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Newington Court student flats, north London by Stock Woolstencroft

[FIRST LOOK + PLANS + DATA] Stock Woolstencroft has completed this 87-flat student accommodation scheme in Islington, north London, opposite Clissold Park

The £6.7 million Newington Court, development for the UNITE Group, comprises two blocks, which contain prefabricated modular apartments arranged around a central core. One brick-clad block, described as a ‘heavy, solid structure’, has been designed to respond to neighbouring Victorian villas.

Another ‘lighter’ block on the 0.15ha site is elevated and features a lattice-like steel mesh facade that, according to the practice, reflects the ‘weave of the surrounding treescape’.

Project data

Architects: Stock Woolstencroft
Location: Green Lanes, Islington, North London
Type Of Project: student apartments
Client: The Unite Group
Contractor: Mansell Construction Services
M&E: Capita Symonds
Total cost: £6.7 million
Structural Engineer: Walsh Associates

Readers' comments (7)

  • The brick bit is nice but the yellow bit is an epic FAIL

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  • I live near it the brick part is ok but the yellow and mesh elevations are a disaster. Incoherant from the outside and imposing on the inside.

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  • I also live near this...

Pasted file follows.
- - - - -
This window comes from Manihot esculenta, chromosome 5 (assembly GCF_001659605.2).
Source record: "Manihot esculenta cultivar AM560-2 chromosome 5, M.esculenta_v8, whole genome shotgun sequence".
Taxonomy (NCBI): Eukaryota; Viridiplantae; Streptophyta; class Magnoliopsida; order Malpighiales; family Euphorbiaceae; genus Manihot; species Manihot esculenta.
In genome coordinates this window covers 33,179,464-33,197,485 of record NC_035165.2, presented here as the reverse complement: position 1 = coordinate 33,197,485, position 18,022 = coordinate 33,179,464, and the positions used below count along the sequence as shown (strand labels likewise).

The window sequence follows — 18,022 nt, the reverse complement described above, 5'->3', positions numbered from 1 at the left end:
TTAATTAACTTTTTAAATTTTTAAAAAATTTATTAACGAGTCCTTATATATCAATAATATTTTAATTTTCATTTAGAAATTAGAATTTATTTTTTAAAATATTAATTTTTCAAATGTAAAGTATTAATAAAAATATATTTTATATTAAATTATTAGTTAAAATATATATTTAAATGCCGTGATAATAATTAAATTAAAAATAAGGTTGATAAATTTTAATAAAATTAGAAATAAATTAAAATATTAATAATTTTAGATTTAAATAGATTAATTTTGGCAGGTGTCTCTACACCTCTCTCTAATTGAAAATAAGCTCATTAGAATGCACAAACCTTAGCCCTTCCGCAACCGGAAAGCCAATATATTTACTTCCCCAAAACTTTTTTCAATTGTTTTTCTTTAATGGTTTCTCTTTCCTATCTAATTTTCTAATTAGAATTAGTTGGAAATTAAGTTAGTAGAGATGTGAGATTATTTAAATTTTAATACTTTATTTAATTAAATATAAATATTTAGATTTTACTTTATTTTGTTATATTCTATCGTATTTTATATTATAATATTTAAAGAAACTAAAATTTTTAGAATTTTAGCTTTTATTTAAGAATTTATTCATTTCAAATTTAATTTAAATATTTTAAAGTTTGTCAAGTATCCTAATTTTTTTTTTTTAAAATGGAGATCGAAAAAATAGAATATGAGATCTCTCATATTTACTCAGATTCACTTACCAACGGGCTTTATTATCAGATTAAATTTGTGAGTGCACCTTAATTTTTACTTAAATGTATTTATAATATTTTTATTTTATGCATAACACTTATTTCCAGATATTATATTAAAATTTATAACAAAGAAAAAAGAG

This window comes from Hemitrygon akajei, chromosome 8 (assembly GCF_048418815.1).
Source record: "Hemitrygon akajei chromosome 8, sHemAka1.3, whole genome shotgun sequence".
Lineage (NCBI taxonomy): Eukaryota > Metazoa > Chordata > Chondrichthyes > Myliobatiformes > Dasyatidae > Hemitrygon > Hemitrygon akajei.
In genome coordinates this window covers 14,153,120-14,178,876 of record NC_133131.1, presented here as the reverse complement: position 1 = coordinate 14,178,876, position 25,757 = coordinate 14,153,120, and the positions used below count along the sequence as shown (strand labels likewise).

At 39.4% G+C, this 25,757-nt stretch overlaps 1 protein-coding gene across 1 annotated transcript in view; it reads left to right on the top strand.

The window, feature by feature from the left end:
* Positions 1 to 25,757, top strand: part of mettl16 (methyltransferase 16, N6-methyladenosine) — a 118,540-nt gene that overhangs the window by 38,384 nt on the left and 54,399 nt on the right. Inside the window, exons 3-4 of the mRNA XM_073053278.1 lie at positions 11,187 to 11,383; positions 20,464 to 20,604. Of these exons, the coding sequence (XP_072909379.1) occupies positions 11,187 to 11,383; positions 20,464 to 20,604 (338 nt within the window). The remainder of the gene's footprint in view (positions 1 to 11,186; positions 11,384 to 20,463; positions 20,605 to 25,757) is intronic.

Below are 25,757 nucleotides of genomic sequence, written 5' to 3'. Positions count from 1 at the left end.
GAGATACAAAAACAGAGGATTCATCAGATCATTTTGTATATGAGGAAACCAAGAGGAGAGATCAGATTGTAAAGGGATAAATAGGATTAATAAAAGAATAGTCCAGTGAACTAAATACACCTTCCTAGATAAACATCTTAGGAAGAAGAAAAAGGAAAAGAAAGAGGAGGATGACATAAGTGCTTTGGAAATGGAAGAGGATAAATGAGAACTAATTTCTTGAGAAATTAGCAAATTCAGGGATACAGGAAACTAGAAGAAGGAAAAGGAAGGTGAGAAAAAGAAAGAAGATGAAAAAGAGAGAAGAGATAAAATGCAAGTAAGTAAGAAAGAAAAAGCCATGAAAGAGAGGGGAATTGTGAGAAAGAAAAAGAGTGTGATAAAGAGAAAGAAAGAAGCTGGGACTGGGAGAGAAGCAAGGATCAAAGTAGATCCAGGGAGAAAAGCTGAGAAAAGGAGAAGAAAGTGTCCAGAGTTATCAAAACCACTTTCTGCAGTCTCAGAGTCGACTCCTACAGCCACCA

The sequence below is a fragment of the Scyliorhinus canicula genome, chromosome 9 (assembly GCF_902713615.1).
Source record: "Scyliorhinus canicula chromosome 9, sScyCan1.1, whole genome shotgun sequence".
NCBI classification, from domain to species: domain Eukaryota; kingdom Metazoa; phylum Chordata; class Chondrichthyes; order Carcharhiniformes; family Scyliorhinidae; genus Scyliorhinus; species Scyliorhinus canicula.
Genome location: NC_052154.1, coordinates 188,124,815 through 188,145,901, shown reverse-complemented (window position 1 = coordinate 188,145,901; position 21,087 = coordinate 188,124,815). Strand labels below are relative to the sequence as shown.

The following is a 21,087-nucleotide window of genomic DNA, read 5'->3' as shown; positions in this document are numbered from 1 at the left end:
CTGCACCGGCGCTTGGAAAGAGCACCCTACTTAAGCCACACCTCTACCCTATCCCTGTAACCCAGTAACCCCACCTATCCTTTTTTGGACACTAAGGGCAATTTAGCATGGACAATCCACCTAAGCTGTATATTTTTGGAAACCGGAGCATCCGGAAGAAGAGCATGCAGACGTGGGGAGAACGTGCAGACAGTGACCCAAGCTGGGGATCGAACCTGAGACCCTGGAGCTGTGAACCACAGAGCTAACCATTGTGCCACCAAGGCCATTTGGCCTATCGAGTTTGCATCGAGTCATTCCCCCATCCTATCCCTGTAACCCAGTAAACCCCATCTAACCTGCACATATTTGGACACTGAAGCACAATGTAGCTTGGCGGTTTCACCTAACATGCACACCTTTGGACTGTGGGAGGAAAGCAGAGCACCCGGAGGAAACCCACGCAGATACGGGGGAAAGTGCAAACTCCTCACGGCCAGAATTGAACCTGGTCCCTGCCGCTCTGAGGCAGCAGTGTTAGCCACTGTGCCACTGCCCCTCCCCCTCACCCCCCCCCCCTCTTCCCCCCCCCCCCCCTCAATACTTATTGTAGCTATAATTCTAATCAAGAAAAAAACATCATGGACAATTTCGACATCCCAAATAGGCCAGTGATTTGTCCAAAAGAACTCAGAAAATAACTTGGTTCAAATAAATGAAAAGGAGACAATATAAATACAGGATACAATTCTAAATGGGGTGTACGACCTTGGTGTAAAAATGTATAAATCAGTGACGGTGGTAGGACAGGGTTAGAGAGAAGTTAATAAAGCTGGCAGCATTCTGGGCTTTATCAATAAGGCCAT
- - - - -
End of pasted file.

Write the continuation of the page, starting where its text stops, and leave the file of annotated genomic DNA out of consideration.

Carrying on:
The brick bit is passably anonymous (mostly due to the density of already ropey 70s council blocks nearby).

    The "light" bit (AKA ghastly yellow thing) is shockingly bad. A vile cheap yellow render, with very poorly finished, clearly VE'd to the max metal "features" on the outside.

    A couple of people asked me when I think they're going to finish it off, as thats the only reason they could think of for such a poor quality appearance.

    What were the planners thinking letting this one through????

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  • They were probably thinking "wow, lovely elevations, that'll be a nice change" while the architect was thinking "wow, lovely drawings, this'll go down well" while the contractor was thinking "er, not at this price". Sometimes you've got to wonder whether we spend too long thinking about the drawings and not about the actual materials that are eventually used once the bean counters have been involved. Having said that I haven't seen it in the flesh and think that from the renders it looks like a fun idea although as mentioned perhaps a bit odd when you're inside it.

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  • I pass this building every day. It makes me feel sad as the facade treatment appears so incongruous to the location, in particular the lime green and mesh combination. I do also wonder how well this will weather in time. Sadly this already makes the building look rather cheap and poor quality.
    I have finally lost faith in the Islington planning dept.

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  • Sorry to sound boring, but how do you go about cleaning the glass?

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  • This is the architectural equivalent of David Brent's dance in The Office. Desperately trying to achieve aclaim by attempting to be current and cutting edge but ending up being tasteless and incongruous.

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